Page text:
(c) Persons who may initiate circumvention. To the extent authorized under paragraph (b) of this section, the circumvention of a technological measure that restricts wireless telephone handsets or other wireless devices from connecting to a wireless telecommunications network may be initiated by the owner of any such handset or other device, by another person at the direction of the owner, or by a provider of a commercial mobile radio service or a commercial mobile data service at the direction of such owner or other person, solely in order to enable such owner or a family member of such owner to connect to a wireless telecommunications network, when such connection is authorized by the operator of such network.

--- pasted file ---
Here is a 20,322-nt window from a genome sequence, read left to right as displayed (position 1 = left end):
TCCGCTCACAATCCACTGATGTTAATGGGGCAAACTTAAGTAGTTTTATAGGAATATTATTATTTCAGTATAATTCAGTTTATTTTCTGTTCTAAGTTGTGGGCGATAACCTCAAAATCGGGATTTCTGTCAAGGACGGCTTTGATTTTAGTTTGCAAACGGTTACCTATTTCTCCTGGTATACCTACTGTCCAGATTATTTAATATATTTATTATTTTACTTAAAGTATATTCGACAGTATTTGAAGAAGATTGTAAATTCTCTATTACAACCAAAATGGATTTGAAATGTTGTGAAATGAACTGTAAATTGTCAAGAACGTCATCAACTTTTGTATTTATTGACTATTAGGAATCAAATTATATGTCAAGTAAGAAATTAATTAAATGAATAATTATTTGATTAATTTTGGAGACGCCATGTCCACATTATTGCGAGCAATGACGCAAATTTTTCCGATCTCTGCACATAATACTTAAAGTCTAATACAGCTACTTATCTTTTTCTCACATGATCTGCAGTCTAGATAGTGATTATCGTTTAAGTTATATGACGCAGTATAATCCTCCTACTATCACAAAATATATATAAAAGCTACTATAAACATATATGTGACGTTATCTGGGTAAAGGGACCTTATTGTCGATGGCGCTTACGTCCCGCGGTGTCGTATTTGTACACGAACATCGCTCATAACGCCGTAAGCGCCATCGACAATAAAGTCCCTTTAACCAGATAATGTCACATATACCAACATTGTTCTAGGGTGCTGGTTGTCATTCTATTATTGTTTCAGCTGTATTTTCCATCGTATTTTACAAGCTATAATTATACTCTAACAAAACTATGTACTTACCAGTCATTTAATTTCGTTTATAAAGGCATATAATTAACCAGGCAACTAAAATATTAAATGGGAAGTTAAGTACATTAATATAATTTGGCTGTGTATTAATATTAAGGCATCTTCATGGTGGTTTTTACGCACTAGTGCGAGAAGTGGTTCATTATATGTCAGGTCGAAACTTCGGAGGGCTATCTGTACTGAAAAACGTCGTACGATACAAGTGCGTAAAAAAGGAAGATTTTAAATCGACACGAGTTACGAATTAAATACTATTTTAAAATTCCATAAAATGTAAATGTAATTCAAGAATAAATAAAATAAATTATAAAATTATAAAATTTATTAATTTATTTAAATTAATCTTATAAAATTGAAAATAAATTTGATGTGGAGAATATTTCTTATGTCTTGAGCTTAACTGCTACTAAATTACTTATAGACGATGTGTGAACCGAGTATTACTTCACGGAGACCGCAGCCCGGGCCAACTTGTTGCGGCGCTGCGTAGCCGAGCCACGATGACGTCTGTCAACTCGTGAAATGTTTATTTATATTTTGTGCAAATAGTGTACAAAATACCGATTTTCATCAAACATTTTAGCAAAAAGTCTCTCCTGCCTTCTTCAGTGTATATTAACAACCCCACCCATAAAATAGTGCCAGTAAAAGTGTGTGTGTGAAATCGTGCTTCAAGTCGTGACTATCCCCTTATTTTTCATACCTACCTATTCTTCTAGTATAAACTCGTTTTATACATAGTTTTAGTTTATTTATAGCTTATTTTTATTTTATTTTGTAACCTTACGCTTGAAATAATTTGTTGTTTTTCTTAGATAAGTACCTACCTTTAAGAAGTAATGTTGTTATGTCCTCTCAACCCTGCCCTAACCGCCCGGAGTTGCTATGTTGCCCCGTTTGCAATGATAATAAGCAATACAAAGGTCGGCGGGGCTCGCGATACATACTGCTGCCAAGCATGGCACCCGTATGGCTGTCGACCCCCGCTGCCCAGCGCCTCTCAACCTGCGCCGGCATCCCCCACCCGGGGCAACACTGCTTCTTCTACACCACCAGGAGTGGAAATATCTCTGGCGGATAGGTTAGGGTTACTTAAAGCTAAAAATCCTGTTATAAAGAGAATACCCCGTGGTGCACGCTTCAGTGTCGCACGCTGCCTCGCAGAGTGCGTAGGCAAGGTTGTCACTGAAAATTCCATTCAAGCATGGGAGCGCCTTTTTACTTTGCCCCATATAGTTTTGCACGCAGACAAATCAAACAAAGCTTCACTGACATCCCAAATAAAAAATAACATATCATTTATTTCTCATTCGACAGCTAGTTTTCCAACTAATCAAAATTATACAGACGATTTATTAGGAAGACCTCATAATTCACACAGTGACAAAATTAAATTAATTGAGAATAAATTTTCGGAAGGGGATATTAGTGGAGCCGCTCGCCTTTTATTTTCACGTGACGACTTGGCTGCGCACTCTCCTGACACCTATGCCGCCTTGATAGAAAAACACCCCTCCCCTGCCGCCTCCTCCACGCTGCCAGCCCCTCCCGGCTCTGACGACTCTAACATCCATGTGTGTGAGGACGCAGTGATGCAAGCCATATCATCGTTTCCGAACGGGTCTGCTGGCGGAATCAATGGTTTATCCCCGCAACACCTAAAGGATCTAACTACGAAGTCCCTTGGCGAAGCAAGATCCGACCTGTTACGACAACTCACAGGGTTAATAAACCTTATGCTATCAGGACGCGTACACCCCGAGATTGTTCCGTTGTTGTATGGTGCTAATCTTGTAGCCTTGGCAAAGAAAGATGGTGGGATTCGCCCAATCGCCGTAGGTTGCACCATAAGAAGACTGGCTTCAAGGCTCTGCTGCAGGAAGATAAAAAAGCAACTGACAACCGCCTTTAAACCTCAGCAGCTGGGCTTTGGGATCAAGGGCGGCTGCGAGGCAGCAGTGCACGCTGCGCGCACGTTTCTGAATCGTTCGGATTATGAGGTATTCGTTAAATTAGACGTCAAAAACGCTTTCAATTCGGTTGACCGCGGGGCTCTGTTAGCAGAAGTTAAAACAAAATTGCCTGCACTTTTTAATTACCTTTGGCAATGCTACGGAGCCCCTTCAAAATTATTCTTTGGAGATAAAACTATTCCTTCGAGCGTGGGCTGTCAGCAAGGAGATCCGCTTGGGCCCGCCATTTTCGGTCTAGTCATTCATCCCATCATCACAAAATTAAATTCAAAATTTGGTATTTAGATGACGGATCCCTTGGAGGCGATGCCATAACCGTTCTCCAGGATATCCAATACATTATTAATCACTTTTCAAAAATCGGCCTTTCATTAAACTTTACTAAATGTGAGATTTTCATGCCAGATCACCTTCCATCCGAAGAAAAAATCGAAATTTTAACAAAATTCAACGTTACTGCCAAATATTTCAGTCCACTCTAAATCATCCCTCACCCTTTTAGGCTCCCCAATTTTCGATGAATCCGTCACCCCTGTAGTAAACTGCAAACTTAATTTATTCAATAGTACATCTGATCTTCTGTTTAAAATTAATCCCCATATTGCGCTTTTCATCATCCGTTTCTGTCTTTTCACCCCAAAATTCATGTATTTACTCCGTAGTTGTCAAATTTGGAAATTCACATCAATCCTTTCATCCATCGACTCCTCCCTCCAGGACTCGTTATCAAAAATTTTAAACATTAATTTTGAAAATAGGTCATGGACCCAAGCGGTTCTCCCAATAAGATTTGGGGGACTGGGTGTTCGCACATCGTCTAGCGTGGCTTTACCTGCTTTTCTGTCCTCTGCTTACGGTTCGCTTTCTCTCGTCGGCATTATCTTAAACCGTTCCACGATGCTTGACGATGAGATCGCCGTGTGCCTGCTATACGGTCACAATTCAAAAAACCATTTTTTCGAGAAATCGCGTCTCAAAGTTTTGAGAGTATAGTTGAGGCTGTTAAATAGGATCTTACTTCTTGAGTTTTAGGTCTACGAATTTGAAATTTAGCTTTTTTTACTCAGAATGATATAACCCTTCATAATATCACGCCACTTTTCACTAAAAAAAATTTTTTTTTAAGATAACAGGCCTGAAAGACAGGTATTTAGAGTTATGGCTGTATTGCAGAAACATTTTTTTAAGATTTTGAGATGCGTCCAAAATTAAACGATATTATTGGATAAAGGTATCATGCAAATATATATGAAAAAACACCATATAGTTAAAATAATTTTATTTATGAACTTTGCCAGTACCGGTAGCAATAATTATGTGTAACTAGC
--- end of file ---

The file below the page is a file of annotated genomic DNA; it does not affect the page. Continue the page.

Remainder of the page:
Dated: August 18, 2014.
James H. Billington,
Librarian of Congress.
1. See We the People, https://petitions.whitehouse.gov/petition/make-unlocking-cell-phones-legal/1g9KhZG7 (last updated July 25, 2014).Back to Citation
[FR Doc. 2014-20077 Filed 8-22-14; 8:45 am]
BILLING CODE 1410-30-P